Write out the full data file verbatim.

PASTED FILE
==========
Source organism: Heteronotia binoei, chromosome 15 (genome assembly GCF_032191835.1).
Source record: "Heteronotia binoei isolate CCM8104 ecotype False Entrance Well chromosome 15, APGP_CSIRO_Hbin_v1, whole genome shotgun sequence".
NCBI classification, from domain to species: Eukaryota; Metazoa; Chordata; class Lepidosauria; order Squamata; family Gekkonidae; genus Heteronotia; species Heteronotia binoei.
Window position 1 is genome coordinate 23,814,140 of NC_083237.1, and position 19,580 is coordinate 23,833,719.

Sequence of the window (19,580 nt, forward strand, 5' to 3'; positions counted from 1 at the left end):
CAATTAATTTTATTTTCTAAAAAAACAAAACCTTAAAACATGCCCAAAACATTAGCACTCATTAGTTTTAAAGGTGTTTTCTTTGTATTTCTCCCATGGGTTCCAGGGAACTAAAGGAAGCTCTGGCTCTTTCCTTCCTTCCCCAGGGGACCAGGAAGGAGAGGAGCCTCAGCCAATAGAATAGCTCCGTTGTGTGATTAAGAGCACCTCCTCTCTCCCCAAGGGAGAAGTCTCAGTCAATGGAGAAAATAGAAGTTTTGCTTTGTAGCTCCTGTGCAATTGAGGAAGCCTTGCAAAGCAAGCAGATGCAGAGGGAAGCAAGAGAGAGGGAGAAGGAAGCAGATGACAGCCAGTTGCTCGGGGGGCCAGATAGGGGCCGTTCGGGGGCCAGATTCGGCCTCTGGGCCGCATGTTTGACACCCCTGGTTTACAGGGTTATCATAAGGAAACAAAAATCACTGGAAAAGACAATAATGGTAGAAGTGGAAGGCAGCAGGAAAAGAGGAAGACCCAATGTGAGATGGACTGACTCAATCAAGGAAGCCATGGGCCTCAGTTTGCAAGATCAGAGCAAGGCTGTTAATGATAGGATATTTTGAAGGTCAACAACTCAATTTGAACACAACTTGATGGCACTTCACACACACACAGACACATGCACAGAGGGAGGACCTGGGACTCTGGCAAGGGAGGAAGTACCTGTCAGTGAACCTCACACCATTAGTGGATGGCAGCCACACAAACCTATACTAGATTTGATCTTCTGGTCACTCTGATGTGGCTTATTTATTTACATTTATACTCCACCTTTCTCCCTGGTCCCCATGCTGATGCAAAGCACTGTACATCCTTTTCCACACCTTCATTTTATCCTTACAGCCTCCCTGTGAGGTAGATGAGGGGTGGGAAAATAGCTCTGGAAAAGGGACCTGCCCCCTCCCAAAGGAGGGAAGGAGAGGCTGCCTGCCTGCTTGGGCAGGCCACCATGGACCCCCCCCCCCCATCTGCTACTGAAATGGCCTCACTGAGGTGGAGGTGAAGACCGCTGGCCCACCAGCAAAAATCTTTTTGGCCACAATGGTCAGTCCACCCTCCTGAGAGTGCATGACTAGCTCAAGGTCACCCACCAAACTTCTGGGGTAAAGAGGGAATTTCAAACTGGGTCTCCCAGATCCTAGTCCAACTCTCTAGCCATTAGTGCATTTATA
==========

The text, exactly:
Source organism: Heteronotia binoei, chromosome 15 (genome assembly GCF_032191835.1).
Source record: "Heteronotia binoei isolate CCM8104 ecotype False Entrance Well chromosome 15, APGP_CSIRO_Hbin_v1, whole genome shotgun sequence".
NCBI classification, from domain to species: Eukaryota; Metazoa; Chordata; class Lepidosauria; order Squamata; family Gekkonidae; genus Heteronotia; species Heteronotia binoei.
Window position 1 is genome coordinate 23,814,140 of NC_083237.1, and position 19,580 is coordinate 23,833,719.

Sequence of the window (19,580 nt, forward strand, 5' to 3'; positions counted from 1 at the left end):
CAATTAATTTTATTTTCTAAAAAAACAAAACCTTAAAACATGCCCAAAACATTAGCACTCATTAGTTTTAAAGGTGTTTTCTTTGTATTTCTCCCATGGGTTCCAGGGAACTAAAGGAAGCTCTGGCTCTTTCCTTCCTTCCCCAGGGGACCAGGAAGGAGAGGAGCCTCAGCCAATAGAATAGCTCCGTTGTGTGATTAAGAGCACCTCCTCTCTCCCCAAGGGAGAAGTCTCAGTCAATGGAGAAAATAGAAGTTTTGCTTTGTAGCTCCTGTGCAATTGAGGAAGCCTTGCAAAGCAAGCAGATGCAGAGGGAAGCAAGAGAGAGGGAGAAGGAAGCAGATGACAGCCAGTTGCTCGGGGGGCCAGATAGGGGCCGTTCGGGGGCCAGATTCGGCCTCTGGGCCGCATGTTTGACACCCCTGGTTTACAGGGTTATCATAAGGAAACAAAAATCACTGGAAAAGACAATAATGGTAGAAGTGGAAGGCAGCAGGAAAAGAGGAAGACCCAATGTGAGATGGACTGACTCAATCAAGGAAGCCATGGGCCTCAGTTTGCAAGATCAGAGCAAGGCTGTTAATGATAGGATATTTTGAAGGTCAACAACTCAATTTGAACACAACTTGATGGCACTTCACACACACACAGACACATGCACAGAGGGAGGACCTGGGACTCTGGCAAGGGAGGAAGTACCTGTCAGTGAACCTCACACCATTAGTGGATGGCAGCCACACAAACCTATACTAGATTTGATCTTCTGGTCACTCTGATGTGGCTTATTTATTTACATTTATACTCCACCTTTCTCCCTGGTCCCCATGCTGATGCAAAGCACTGTACATCCTTTTCCACACCTTCATTTTATCCTTACAGCCTCCCTGTGAGGTAGATGAGGGGTGGGAAAATAGCTCTGGAAAAGGGACCTGCCCCCTCCCAAAGGAGGGAAGGAGAGGCTGCCTGCCTGCTTGGGCAGGCCACCATGGACCCCCCCCCCCCATCTGCTACTGAAATGGCCTCACTGAGGTGGAGGTGAAGACCGCTGGCCCACCAGCAAAAATCTTTTTGGCCACAATGGTCAGTCCACCCTCCTGAGAGTGCATGACTAGCTCAAGGTCACCCACCAAACTTCTGGGGTAAAGAGGGAATTTCAAACTGGGTCTCCCAGATCCTAGTCCAACTCTCTAGCCATTAGTGCATTTATA